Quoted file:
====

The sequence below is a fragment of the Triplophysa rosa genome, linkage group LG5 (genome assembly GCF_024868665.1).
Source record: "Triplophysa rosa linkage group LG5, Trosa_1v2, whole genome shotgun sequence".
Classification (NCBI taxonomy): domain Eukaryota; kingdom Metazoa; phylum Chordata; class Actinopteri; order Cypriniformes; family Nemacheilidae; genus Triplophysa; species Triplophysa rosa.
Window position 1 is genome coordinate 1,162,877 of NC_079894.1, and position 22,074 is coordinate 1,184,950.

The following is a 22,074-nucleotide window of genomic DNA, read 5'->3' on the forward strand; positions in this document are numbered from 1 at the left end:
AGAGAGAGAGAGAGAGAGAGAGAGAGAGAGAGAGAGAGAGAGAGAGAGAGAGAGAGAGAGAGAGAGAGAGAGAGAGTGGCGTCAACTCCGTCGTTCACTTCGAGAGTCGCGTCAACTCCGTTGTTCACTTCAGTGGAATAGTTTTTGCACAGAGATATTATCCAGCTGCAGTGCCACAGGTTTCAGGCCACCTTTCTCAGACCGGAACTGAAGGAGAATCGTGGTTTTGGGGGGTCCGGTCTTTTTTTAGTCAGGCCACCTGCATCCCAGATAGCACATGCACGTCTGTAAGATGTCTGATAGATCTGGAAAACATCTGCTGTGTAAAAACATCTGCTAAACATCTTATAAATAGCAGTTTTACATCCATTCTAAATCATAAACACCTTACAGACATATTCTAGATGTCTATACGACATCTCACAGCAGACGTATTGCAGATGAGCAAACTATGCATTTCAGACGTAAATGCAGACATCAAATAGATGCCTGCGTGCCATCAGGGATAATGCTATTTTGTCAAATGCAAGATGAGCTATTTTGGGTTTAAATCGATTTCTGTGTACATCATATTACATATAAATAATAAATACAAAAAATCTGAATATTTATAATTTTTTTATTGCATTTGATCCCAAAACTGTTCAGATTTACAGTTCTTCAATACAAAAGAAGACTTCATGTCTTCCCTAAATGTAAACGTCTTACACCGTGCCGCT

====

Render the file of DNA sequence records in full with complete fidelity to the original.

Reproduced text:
The sequence below is a fragment of the Triplophysa rosa genome, linkage group LG5 (genome assembly GCF_024868665.1).
Source record: "Triplophysa rosa linkage group LG5, Trosa_1v2, whole genome shotgun sequence".
Classification (NCBI taxonomy): domain Eukaryota; kingdom Metazoa; phylum Chordata; class Actinopteri; order Cypriniformes; family Nemacheilidae; genus Triplophysa; species Triplophysa rosa.
Window position 1 is genome coordinate 1,162,877 of NC_079894.1, and position 22,074 is coordinate 1,184,950.

The following is a 22,074-nucleotide window of genomic DNA, read 5'->3' on the forward strand; positions in this document are numbered from 1 at the left end:
AGAGAGAGAGAGAGAGAGAGAGAGAGAGAGAGAGAGAGAGAGAGAGAGAGAGAGAGAGAGAGAGAGAGAGAGAGAGTGGCGTCAACTCCGTCGTTCACTTCGAGAGTCGCGTCAACTCCGTTGTTCACTTCAGTGGAATAGTTTTTGCACAGAGATATTATCCAGCTGCAGTGCCACAGGTTTCAGGCCACCTTTCTCAGACCGGAACTGAAGGAGAATCGTGGTTTTGGGGGGTCCGGTCTTTTTTTAGTCAGGCCACCTGCATCCCAGATAGCACATGCACGTCTGTAAGATGTCTGATAGATCTGGAAAACATCTGCTGTGTAAAAACATCTGCTAAACATCTTATAAATAGCAGTTTTACATCCATTCTAAATCATAAACACCTTACAGACATATTCTAGATGTCTATACGACATCTCACAGCAGACGTATTGCAGATGAGCAAACTATGCATTTCAGACGTAAATGCAGACATCAAATAGATGCCTGCGTGCCATCAGGGATAATGCTATTTTGTCAAATGCAAGATGAGCTATTTTGGGTTTAAATCGATTTCTGTGTACATCATATTACATATAAATAATAAATACAAAAAATCTGAATATTTATAATTTTTTTATTGCATTTGATCCCAAAACTGTTCAGATTTACAGTTCTTCAATACAAAAGAAGACTTCATGTCTTCCCTAAATGTAAACGTCTTACACCGTGCCGCT